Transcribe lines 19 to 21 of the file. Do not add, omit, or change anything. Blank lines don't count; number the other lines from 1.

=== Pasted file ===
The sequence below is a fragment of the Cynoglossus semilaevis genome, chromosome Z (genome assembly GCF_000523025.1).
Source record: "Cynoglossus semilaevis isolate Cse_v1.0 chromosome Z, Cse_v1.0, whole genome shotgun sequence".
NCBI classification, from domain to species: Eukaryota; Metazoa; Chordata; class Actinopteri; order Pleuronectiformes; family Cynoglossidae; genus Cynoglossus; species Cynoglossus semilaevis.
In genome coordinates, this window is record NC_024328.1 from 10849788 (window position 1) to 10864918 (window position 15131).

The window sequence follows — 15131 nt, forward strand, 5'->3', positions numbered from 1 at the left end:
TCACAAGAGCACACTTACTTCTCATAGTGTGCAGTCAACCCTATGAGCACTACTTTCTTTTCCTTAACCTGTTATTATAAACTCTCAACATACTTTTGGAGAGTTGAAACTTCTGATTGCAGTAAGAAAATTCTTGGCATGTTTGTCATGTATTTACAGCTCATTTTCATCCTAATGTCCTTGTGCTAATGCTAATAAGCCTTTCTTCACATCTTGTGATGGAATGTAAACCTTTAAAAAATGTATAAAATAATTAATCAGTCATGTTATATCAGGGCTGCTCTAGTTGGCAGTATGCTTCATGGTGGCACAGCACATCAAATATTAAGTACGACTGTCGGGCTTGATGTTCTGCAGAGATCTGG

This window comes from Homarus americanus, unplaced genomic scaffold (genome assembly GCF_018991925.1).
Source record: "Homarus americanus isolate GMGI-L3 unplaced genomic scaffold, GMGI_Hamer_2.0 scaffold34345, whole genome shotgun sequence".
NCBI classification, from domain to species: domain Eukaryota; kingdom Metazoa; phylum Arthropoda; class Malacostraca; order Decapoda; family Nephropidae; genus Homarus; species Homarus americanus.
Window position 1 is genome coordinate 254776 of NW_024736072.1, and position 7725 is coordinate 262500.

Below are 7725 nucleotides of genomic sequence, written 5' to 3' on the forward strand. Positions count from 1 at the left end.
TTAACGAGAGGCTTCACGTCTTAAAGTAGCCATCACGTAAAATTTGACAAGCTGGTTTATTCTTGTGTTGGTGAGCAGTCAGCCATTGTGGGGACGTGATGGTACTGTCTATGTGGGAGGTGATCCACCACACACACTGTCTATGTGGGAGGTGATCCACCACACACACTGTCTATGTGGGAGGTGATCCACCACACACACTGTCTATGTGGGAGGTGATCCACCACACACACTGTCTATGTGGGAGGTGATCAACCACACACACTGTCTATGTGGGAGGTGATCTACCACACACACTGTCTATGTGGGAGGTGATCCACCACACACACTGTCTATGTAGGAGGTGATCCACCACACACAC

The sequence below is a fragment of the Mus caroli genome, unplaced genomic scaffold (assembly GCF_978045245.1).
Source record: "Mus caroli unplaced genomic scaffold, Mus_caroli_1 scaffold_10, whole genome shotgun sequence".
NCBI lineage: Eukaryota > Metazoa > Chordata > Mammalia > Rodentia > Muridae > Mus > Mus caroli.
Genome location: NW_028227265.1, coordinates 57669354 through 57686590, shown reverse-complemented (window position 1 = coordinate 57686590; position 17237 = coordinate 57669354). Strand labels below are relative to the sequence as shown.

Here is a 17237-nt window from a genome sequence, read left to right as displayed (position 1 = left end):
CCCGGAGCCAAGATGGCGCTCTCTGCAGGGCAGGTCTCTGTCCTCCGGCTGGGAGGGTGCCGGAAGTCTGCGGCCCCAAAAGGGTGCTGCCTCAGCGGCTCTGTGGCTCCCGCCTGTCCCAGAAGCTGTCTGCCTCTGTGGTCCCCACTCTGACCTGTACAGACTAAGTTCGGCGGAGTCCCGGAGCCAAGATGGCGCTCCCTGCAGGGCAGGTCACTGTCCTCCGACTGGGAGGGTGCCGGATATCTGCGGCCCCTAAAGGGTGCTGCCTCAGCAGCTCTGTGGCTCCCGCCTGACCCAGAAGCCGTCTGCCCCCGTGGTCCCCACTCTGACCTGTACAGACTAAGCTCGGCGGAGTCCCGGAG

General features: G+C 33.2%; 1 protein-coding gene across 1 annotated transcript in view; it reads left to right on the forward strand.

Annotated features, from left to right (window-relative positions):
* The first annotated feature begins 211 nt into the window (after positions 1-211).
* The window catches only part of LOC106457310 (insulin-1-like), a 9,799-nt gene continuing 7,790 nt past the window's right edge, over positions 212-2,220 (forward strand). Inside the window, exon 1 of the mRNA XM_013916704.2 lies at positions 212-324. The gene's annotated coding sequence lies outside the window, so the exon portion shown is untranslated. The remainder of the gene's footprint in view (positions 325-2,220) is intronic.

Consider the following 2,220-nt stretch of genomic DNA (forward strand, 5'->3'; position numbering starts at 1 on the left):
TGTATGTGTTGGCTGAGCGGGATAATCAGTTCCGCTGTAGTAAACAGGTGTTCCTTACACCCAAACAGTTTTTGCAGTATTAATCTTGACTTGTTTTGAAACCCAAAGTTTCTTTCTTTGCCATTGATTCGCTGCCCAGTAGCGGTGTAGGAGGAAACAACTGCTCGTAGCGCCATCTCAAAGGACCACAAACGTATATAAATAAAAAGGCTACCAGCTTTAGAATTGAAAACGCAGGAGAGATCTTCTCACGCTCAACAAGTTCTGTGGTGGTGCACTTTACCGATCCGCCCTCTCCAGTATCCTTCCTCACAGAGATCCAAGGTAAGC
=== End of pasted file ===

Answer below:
General features: G+C 33.2%; 1 protein-coding gene across 1 annotated transcript in view; it reads left to right on the forward strand.

Annotated features, from left to right (window-relative positions):
* The first annotated feature begins 211 nt into the window (after positions 1-211).